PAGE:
Why It Is Good To Get Angry
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Health and Wellness

Why It Is Good To Get Angry

Anger can teach you about yourself and what matters to you.

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Why It Is Good To Get Angry
Bitch Lifestyle

When I was going through a divorce in my mid-twenties I joined a support group. I can't remember the name of it but we met at a church, had a book and a workbook, watched videos and had a group facilitator. I cried a lot. Like A LOT. I didn't want to get divorced but could no longer live in the situation of my marriage. The people in my group comforted me and were very patient with me. One night the subject was anger. We had to take some sort of survey about our anger and reactions to things. After we filled it out, we talked about it. I shared that I felt a lot of rage and that I could act out very aggressively with words and actions at times. I recounted how I would fly into fits of rage and spew angry words and sometimes objects at my ex-husband.

When I stopped talking and looked at the faces around the table, all I could see was shock and disbelief. I guess they all thought because I cried a lot and was nice and quiet most of the time that I wasn't capable of being angry or full of rage. A few actually said that to me and added that they could never imagine sweet little me getting so angry. Maybe if you have been around me, you may think the same thing but you would be incorrect.

The truth is, everyone gets angry. They should. Anger lets us know when we or someone else violates our values or boundaries. I never knew that before and I thought I was a bad person for getting angry. I would overcompensate for feeling angry by acting nice. I would swallow the anger and store it up inside because I thought it was wrong to get angry. Well you can only store up and swallow anger for so long before it explodes on someone, even yourself.

When people reacted to me telling them about my anger and rage the way that they did, it reinforced the idea that anger was not acceptable to the general public and reinforced my want and need to deny my feelings of anger. Was I upset that someone was rude to me? Oh no, not me, just standing here like a martyr letting it go. Was I offended by your comments? Heavens no, I don't want to argue. Did I have an opinion? Nope, not if it was going to upset anyone. Smile and be nice. Shrink and be small. These were things I was telling myself. Ignore the anger, ignore the hurt.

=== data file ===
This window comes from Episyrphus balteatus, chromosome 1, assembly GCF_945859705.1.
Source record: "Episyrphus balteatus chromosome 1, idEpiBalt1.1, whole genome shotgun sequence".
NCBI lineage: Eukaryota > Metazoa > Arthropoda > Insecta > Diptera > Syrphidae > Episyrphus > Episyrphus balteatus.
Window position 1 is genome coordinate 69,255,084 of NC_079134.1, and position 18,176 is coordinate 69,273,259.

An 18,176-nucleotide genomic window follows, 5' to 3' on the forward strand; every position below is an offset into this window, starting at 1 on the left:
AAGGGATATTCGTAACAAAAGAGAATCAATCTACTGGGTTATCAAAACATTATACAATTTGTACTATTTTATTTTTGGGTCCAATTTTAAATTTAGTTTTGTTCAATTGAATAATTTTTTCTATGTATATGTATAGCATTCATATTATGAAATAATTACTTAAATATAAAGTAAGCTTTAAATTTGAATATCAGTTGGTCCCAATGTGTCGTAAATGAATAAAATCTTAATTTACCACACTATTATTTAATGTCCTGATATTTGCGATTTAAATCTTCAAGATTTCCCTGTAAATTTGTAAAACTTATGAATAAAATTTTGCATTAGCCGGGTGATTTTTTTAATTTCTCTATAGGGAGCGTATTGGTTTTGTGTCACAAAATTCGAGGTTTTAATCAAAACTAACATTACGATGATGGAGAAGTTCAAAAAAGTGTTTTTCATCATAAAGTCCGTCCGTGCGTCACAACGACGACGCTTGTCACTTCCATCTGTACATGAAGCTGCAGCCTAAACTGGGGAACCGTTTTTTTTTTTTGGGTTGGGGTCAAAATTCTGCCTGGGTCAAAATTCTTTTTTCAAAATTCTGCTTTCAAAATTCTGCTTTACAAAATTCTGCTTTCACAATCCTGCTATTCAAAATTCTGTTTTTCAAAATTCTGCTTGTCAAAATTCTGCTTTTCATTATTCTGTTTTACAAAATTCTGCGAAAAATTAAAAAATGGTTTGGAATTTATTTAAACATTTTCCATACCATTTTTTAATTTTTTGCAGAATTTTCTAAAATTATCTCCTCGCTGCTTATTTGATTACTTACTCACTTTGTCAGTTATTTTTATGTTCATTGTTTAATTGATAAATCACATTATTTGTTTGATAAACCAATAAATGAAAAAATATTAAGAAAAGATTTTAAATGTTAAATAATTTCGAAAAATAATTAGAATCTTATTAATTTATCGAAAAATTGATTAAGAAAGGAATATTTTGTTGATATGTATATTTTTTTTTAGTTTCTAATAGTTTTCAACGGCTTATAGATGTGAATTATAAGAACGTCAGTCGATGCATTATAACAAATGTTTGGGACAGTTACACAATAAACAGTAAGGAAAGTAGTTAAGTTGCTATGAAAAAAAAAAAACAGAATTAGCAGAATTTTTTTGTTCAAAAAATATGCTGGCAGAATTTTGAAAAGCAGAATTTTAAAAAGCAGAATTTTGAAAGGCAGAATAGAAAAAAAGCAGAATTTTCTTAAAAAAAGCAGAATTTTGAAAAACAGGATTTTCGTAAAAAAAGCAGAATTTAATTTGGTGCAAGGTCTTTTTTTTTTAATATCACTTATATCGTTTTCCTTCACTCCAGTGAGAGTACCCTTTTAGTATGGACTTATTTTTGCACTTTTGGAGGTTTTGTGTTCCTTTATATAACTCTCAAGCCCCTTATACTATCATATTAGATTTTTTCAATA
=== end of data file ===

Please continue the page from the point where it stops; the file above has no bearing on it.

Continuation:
With the guidance of a mentor and a therapist, I have discovered that anger can be a really good, healthy thing. It can let others know when they need to stop, it can let me know when something hurts or goes against my values or my desires. Anger is a natural signal of the body. It gets attention and often gives you space-it lets others know to back up.

The key is being mature enough to feel the anger and to then channel it into some sort of action that sets a boundary but doesn't attack or lash out. If you call me names and attack my character, I might want to reach out and smack you in the face. Natural and normal feeling to have, but not an acceptable action to take. It could land you in jail actually. So if I can't smack you, what can I do?

I can use the anger I feel and I can say to you to get away from me. I can say to you that I don't accept the names you call me and that if you continue to call me names you will lose my friendship, trust, respect, etc. I can stand up for myself without getting physical. When I channel that anger into my words I can give myself space where you aren't allowed in with your name calling. That is very different than saying nothing and walking away. That is very different than saying nothing in the moment but taking it out on you in little ways and punishing you for an indefinite time. It is more honest. People know where they stand with you and what you allow and don't.

I'm learning that what makes me angry is what I value, it is what I want to protect, it is what I fear losing, it shows me what matters to me. Some of you may be thinking, duh, but I had suppressed my anger to the point that I had a hard time knowing what upset me. I had a hard time remembering what was important to me. I was too busy being sweet and nice.

So if you make me angry in the future, I'd like to say thank you in advance. It may not be a comfortable experience for either of us, but it will be an honest experience. You will know where I stand and you will know where I need you to stand to be a part of my life. I look forward to it, as long as I can be and stay mature about it, respectful to us both. I look forward to rediscovering what I am passionate about and drawing boundaries up that protect those passions. I hope I can anger you also so that you may discover those things in yourself too. In the end we can shake hands and be happy to know the truth and to have dealt with a natural feeling in a healthy way. In the end I will feel so good about standing up for me and not denying myself to please you. I welcome anger to be my teacher.

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This article has not been reviewed by Odyssey HQ and solely reflects the ideas and opinions of the creator.
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